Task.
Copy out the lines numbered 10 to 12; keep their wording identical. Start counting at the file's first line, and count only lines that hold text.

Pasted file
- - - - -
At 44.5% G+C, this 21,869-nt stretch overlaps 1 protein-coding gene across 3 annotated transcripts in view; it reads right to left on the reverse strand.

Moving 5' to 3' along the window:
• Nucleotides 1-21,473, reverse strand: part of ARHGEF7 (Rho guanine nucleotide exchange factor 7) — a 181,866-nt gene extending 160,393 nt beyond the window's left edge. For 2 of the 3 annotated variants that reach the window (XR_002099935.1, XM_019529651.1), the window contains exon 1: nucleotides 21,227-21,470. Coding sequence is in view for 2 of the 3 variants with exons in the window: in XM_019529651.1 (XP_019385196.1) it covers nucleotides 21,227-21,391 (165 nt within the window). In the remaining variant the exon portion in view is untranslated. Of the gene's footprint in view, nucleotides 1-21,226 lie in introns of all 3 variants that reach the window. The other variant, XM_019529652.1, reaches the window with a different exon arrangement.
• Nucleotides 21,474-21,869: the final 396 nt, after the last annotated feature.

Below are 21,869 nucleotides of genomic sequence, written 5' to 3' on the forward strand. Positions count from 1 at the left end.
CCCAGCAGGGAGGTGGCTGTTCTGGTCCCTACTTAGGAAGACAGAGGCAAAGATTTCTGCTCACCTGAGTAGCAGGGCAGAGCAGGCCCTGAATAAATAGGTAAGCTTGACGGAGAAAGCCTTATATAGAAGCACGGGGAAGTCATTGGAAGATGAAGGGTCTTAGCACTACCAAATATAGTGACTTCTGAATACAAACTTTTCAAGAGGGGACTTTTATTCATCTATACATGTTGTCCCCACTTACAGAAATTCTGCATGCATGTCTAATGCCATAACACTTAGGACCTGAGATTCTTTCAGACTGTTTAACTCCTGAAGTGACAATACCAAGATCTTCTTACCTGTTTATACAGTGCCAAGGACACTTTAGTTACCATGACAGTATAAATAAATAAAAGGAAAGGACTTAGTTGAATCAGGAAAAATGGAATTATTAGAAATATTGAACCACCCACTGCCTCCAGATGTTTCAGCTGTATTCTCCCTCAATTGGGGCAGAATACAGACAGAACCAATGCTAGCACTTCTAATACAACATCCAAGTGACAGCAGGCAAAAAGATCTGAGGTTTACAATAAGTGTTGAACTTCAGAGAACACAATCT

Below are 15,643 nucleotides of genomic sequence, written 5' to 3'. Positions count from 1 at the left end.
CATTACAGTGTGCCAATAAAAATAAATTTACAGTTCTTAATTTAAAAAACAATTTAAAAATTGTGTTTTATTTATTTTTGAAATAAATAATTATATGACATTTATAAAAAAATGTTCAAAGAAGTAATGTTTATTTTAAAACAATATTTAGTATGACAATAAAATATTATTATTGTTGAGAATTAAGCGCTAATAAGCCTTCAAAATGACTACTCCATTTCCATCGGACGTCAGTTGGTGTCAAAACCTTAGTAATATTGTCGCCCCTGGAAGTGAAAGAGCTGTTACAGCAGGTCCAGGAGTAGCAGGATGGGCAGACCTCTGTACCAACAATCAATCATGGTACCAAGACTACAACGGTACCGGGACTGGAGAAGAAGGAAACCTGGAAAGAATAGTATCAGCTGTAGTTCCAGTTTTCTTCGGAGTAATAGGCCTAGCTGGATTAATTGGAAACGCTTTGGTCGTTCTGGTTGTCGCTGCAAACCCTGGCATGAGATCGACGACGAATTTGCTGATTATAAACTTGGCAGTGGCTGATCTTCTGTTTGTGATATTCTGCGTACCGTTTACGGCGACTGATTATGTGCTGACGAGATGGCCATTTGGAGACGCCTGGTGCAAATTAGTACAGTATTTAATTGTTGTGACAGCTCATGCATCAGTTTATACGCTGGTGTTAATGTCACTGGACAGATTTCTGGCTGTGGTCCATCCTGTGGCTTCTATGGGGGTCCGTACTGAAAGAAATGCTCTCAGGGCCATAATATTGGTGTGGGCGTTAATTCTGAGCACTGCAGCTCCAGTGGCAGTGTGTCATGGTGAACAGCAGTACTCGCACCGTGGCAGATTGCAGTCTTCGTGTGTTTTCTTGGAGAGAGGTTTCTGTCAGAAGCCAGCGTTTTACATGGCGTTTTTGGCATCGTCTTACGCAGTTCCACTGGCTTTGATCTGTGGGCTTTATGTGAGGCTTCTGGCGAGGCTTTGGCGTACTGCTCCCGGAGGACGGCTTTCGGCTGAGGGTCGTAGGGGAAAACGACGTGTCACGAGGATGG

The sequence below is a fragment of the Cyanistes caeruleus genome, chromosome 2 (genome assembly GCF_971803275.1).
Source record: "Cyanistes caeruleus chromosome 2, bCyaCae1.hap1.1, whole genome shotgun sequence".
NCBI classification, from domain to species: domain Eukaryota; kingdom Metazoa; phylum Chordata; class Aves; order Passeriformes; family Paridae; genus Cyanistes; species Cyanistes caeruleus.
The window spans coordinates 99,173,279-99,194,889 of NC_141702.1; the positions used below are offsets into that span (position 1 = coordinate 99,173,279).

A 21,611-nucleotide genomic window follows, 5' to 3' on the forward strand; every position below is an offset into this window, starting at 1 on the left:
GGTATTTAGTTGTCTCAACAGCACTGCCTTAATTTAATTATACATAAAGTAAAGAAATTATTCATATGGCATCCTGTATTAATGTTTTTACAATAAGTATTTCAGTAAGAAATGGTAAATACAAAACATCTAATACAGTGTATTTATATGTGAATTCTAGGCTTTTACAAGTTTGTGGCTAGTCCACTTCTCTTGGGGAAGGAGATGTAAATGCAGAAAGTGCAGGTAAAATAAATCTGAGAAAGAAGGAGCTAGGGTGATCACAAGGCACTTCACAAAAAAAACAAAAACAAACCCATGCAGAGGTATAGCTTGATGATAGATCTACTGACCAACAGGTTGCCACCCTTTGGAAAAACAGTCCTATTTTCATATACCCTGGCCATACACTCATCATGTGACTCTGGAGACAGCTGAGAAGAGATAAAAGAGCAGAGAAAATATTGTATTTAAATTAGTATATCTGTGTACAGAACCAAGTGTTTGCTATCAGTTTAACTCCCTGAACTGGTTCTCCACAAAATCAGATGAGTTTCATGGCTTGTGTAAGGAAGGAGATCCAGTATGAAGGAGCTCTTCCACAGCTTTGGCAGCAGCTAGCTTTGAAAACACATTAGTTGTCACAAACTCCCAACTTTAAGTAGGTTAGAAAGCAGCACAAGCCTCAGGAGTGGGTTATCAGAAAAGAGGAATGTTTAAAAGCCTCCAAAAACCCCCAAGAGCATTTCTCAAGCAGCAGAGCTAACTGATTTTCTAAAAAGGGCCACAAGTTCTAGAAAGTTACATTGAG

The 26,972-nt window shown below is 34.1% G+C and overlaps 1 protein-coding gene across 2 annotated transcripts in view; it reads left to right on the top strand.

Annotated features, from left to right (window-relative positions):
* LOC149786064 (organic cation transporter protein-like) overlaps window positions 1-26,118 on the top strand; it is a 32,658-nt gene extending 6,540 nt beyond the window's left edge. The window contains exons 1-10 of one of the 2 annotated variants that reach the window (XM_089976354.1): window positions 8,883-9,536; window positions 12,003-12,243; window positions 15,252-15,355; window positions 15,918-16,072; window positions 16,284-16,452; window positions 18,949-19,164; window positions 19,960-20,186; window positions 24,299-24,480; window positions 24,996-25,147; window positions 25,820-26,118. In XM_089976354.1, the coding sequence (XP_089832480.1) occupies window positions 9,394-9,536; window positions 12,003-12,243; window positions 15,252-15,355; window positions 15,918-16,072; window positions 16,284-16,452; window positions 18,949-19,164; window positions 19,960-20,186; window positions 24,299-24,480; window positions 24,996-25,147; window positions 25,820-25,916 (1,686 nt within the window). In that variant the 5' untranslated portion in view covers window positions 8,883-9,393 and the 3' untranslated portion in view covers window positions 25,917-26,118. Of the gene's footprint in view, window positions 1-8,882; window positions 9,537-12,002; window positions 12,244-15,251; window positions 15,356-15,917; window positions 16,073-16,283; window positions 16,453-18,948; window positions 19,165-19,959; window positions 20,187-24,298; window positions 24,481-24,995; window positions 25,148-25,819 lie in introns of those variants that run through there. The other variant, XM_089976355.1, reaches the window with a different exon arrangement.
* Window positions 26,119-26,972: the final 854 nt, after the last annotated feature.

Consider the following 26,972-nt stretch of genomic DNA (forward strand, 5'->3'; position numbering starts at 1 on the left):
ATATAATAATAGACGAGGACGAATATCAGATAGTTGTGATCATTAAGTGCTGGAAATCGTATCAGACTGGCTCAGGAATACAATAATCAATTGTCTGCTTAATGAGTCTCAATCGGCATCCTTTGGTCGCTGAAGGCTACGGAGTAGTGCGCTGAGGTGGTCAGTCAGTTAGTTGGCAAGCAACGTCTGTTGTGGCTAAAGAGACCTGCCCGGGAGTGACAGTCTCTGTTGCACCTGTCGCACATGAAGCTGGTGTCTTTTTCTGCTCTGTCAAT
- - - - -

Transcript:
Source record: "Cyanistes caeruleus chromosome 2, bCyaCae1.hap1.1, whole genome shotgun sequence".
NCBI classification, from domain to species: domain Eukaryota; kingdom Metazoa; phylum Chordata; class Aves; order Passeriformes; family Paridae; genus Cyanistes; species Cyanistes caeruleus.
The window spans coordinates 99,173,279-99,194,889 of NC_141702.1; the positions used below are offsets into that span (position 1 = coordinate 99,173,279).